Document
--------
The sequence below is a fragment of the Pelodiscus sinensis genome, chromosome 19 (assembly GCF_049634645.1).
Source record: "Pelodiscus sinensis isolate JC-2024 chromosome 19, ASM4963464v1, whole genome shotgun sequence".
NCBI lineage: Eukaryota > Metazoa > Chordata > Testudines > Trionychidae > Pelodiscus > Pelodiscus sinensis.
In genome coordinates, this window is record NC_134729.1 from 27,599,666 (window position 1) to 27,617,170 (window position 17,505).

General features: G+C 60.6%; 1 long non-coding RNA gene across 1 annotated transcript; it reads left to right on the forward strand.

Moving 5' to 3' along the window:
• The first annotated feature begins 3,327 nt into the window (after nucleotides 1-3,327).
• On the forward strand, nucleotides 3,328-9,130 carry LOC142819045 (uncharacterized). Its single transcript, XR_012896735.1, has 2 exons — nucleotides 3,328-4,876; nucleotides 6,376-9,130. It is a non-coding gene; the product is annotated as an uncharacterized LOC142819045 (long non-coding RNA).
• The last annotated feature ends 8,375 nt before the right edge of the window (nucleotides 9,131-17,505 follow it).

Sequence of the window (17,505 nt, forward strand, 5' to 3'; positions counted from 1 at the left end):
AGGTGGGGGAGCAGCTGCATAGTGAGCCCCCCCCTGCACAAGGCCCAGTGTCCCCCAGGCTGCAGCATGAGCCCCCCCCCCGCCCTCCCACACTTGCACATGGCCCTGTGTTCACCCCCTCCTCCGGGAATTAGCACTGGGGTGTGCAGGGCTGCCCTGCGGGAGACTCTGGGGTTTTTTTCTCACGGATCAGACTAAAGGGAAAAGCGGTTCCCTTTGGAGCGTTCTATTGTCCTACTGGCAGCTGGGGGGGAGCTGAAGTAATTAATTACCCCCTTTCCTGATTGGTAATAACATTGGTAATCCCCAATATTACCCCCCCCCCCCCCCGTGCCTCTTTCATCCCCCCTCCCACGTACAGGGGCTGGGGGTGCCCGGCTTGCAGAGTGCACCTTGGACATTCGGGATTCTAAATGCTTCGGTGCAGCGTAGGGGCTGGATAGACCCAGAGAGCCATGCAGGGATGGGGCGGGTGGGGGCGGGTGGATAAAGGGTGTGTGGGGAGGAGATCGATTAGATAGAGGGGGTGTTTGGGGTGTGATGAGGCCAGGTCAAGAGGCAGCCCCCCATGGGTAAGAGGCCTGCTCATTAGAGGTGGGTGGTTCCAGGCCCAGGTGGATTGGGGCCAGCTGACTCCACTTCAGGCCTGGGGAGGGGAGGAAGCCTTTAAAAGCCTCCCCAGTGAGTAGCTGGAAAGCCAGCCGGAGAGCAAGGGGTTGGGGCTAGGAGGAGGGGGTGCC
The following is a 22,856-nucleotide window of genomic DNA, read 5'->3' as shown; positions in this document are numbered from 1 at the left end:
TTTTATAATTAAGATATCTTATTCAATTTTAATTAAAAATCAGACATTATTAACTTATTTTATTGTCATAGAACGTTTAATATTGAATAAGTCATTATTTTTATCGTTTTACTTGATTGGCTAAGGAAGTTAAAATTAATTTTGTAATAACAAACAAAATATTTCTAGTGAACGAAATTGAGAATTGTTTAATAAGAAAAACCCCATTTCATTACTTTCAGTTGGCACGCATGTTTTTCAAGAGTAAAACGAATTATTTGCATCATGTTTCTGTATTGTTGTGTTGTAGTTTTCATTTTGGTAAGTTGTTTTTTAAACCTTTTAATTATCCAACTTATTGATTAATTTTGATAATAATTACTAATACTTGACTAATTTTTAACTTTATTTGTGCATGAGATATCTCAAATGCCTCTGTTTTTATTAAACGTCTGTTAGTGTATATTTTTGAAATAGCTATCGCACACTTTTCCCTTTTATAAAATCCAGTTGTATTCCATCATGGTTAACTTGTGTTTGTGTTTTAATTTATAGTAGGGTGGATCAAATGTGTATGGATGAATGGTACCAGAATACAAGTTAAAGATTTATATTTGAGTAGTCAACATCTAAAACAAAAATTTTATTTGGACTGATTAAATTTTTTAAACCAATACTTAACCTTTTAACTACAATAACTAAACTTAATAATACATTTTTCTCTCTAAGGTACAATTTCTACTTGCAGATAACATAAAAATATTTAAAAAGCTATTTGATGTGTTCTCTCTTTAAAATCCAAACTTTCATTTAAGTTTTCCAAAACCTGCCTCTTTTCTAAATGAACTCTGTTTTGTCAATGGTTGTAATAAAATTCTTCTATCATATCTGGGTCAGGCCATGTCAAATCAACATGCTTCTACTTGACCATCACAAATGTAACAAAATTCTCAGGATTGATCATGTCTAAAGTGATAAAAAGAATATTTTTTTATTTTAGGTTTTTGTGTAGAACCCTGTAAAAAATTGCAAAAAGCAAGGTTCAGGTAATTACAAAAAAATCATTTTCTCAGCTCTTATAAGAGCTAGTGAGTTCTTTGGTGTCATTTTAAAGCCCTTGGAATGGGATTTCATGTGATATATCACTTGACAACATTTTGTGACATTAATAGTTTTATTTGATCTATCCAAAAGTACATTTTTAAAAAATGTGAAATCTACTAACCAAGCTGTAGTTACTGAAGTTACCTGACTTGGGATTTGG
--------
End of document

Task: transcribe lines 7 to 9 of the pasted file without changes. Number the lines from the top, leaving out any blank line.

• The first annotated feature begins 3,327 nt into the window (after nucleotides 1-3,327).
• On the forward strand, nucleotides 3,328-9,130 carry LOC142819045 (uncharacterized). Its single transcript, XR_012896735.1, has 2 exons — nucleotides 3,328-4,876; nucleotides 6,376-9,130. It is a non-coding gene; the product is annotated as an uncharacterized LOC142819045 (long non-coding RNA).
• The last annotated feature ends 8,375 nt before the right edge of the window (nucleotides 9,131-17,505 follow it).